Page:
The brain can sense the increase in blood glucose levels to inhibit liver glucose production. This regulation requires the glucose to be converted into lactate followed by stimulation of pyruvate metabolism [70]. Reduced capacity of brain glucose-lactate-pyruvate conversion and transport between astrocytes and neurons has been shown to diminish the negative feedback of gluconeogenesis leading to rising blood glucose level [70]. MCTs are involved in the transport of lactate and pyruvate between cells [71]. MCT4 and MCT2 are the predominant isoforms in astrocytes and neurons respectively [72]. Astrocytic MCT4 exports lactate produced during glycolysis into the extracellular space, from where MCT2 transports it into postsynaptic dendrites for mitochondrial oxidation [72]. In this study, MCT2 and MCT4 were reduced by both maternal HFD and SE, which may reduce the process of glucose-lactate-pyruvate metabolism, suggesting brain glucose metabolism is very sensitive to any adverse intrauterine nutritional change. This can further contribute to the glucose intolerance observed in these offspring.

In addition to nicotine, other products of cigarette smoke, such as carbon monoxide, can also directly affect the fetal brain [14]. Maternal nicotine exposure has been shown to reduce hypothalamic NPY and increase POMC expression in newborns [25]. The current study reveals that in the long term, hypothalamic NPY was only reduced in offspring from HFD-fed dams independent of maternal SE; however, Y1 receptor mRNA was significantly reduced by both maternal HFD consumption and SE. NPY activates several seven-transmembrane-domain G-protein-coupled receptors. The feeding stimulatory effect of NPY is primarily mediated through Y1 and Y5 receptors. Blockade of the Y1 receptor can eliminate the bulk of NPY-induced and fasting-induced feeding [73], [74], [75]. The reduced energy intake in chow-SE, HFD-sham and HFD-SE was mirrored by the downregulation in Y1 mRNA. Therefore, the Y1 receptor changes may directly contribute to reduced energy intake, even when NPY production was unchanged, such as in the SE-chow group. The Y5 receptor has been postulated to maintain the feeding response rather than initiate feeding in response to NPY [76]. On the other hand presynaptic Y2 receptors inhibit NPY release from the hypothalamus negatively regulating NPY [77]. Any additional contribution of these two receptors would require further investigation.

Adipose tissue derived leptin directly accesses the hypothalamus, reducing NPY and activating POMC to inhibit feeding and increase energy expenditure. In the current study, leptin was significantly increased in offspring from SE dams only, which was mainly due to increased production in white fat. Both smoking in humans and nicotine infusion in rodents increased plasma leptin concentration, as well as leptin mRNA expression in fat [78], [79]. Elevated plasma leptin remains after smoke cessation [78]. The increased plasma leptin and mRNA expression in chow-SE mice independent of fat mass could be directly due to intrauterine SE. This is offset by additional maternal HFD consumption in the HFD-SE group which requires further investigation. It seems that increased leptin level was only linked to increased hypothalamic expression of Sim1, lying downstream of POMC derived α-melanocyte-stimulating hormone, in the chow-SE group. However, here altered Sim1 was not link to any change in energy intake or body weight. The exact role of increased leptin secretion requires further investigation. Human studies suggest that maternal smoking can lead to increased immobility in offspring [29], [80], which could lead to significantly reduced energy expenditure. This may help to explain the discrepancy between reduced energy intake and adiposity observed in our study.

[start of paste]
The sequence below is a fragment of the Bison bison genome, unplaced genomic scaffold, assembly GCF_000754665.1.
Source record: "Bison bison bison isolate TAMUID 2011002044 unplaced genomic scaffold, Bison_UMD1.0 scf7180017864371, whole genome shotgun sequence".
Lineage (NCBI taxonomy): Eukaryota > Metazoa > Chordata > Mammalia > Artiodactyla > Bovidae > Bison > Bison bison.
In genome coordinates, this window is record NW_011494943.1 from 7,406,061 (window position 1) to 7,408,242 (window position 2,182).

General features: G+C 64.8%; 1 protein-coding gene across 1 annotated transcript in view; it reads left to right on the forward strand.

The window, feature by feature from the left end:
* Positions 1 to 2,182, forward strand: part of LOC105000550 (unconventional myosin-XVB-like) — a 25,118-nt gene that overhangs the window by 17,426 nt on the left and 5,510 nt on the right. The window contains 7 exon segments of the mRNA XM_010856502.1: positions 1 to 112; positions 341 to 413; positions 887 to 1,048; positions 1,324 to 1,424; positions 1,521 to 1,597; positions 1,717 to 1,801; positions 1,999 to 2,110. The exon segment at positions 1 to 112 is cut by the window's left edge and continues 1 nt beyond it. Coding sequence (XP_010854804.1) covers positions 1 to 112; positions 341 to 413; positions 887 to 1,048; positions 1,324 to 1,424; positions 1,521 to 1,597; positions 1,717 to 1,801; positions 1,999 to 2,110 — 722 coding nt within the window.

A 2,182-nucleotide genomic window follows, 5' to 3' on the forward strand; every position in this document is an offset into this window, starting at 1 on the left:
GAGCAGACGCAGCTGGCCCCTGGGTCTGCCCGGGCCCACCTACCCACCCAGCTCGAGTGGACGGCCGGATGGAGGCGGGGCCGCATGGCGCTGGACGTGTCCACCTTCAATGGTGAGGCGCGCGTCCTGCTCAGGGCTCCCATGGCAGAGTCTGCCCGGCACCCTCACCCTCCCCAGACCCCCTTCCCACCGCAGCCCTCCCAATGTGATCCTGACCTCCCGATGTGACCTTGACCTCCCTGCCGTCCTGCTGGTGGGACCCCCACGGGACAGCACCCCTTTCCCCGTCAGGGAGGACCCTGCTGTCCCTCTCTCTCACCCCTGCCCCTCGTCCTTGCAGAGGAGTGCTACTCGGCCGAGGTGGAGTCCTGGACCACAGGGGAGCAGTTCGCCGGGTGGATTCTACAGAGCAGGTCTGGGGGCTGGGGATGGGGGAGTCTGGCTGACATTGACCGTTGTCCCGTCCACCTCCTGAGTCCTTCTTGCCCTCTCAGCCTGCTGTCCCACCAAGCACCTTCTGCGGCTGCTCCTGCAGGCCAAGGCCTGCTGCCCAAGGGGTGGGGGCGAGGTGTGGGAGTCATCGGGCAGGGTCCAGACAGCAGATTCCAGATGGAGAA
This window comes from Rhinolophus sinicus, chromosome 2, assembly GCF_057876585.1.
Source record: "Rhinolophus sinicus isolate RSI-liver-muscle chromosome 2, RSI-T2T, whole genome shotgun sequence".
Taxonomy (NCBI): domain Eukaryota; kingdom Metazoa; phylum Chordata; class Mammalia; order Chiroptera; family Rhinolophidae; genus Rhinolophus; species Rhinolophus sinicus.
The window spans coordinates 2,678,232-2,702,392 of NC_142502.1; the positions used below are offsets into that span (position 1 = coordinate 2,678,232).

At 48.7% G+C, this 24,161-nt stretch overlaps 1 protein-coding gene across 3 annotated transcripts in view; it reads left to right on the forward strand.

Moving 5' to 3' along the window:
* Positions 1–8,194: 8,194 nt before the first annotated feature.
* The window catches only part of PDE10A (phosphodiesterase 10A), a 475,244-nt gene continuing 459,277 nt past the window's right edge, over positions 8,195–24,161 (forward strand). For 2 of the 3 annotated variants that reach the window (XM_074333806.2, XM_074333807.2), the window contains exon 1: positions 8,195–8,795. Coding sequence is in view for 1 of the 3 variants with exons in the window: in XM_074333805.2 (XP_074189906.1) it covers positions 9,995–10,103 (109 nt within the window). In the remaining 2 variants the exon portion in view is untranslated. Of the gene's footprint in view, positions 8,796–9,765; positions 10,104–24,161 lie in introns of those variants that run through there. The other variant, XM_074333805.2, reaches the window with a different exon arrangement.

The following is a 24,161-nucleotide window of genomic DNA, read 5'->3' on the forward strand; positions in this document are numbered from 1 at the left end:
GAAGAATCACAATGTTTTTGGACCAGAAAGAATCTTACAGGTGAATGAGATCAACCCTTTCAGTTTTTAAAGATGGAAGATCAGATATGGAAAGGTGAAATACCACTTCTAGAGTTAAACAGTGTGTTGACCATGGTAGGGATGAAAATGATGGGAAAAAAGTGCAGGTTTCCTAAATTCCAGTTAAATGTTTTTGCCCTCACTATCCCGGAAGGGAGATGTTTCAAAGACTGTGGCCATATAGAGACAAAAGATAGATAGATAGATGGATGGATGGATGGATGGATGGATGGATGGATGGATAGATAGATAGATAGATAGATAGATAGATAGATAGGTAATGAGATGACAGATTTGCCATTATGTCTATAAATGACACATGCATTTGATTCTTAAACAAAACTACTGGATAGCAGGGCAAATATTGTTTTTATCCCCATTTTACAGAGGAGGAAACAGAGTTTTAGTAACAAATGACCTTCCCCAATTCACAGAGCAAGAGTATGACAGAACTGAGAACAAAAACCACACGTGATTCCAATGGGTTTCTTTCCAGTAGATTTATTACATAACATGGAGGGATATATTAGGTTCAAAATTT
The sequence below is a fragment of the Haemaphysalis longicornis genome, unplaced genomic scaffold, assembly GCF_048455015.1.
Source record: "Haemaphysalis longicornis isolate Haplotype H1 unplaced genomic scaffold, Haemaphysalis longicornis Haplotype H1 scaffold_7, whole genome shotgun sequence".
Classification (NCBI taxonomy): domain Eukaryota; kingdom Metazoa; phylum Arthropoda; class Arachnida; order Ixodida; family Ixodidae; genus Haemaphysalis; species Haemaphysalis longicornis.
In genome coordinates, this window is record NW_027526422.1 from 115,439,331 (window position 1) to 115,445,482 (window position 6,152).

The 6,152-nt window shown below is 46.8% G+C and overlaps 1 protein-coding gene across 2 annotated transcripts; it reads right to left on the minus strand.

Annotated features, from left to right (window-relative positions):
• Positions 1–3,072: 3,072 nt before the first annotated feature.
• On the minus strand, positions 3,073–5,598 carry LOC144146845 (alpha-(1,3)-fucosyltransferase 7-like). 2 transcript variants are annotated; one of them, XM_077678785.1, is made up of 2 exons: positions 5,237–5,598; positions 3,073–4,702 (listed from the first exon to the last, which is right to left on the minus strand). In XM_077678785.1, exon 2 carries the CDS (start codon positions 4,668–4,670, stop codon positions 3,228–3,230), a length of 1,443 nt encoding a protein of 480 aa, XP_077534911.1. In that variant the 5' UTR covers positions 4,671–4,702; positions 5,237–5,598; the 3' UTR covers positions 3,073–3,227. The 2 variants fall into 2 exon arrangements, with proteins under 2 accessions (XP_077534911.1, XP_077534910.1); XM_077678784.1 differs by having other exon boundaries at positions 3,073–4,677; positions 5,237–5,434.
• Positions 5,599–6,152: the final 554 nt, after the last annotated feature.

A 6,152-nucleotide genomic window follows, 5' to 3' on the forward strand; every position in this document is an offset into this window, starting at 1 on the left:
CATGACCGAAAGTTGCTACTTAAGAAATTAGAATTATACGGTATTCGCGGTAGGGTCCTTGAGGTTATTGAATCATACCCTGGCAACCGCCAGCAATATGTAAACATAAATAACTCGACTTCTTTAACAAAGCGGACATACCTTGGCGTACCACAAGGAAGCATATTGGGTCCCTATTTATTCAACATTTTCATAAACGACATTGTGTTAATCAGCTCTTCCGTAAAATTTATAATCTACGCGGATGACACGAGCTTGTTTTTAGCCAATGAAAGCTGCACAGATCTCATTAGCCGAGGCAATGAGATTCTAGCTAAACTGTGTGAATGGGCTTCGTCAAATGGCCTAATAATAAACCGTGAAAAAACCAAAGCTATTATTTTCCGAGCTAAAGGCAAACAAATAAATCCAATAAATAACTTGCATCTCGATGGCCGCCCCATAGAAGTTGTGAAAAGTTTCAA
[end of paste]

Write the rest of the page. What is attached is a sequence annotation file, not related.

In summary, maternal cigarette SE and HFD consumption prior to, and during gestation and lactation led to faster growth during the suckling period and increased adiposity in adulthood in female offspring. Both exposures also caused disordered brain lactate transport. However, maternal SE played a stronger role in impairing glucose tolerance and brain insulin action. These findings offer a potential target for future interventions to reverse the detrimental maternal impact. Smoking cessation during pregnancy remains desirable to improve health outcomes in offspring.

Author Contributions

Conceived and designed the experiments: HC MAI VC MJM. Performed the experiments: HC MAI VC. Analyzed the data: HC MAI VC MJM. Contributed reagents/materials/analysis tools: HC MAI VC MJM. Wrote the paper: HC MAI VC MJM.

References

  1. 1. WHO (2003) Obesity and overweight. Available from: http://wwwwhoint/dietphysicalactivity/publications/facts/obesity/en/printhtml.
  2. 2. Dietz WH (1998) Childhood Weight Affects Adult Morbidity and Mortality. J Nutr 128: 411S–414S.
  3. 3. Chang GQ, Gaysinskaya V, Karatayev O, Leibowitz SF (2008) Maternal high-fat diet and fetal programming: increased proliferation of hypothalamic peptide-producing neurons that increase risk for overeating and obesity. J Neurosci 28: 12107–12119.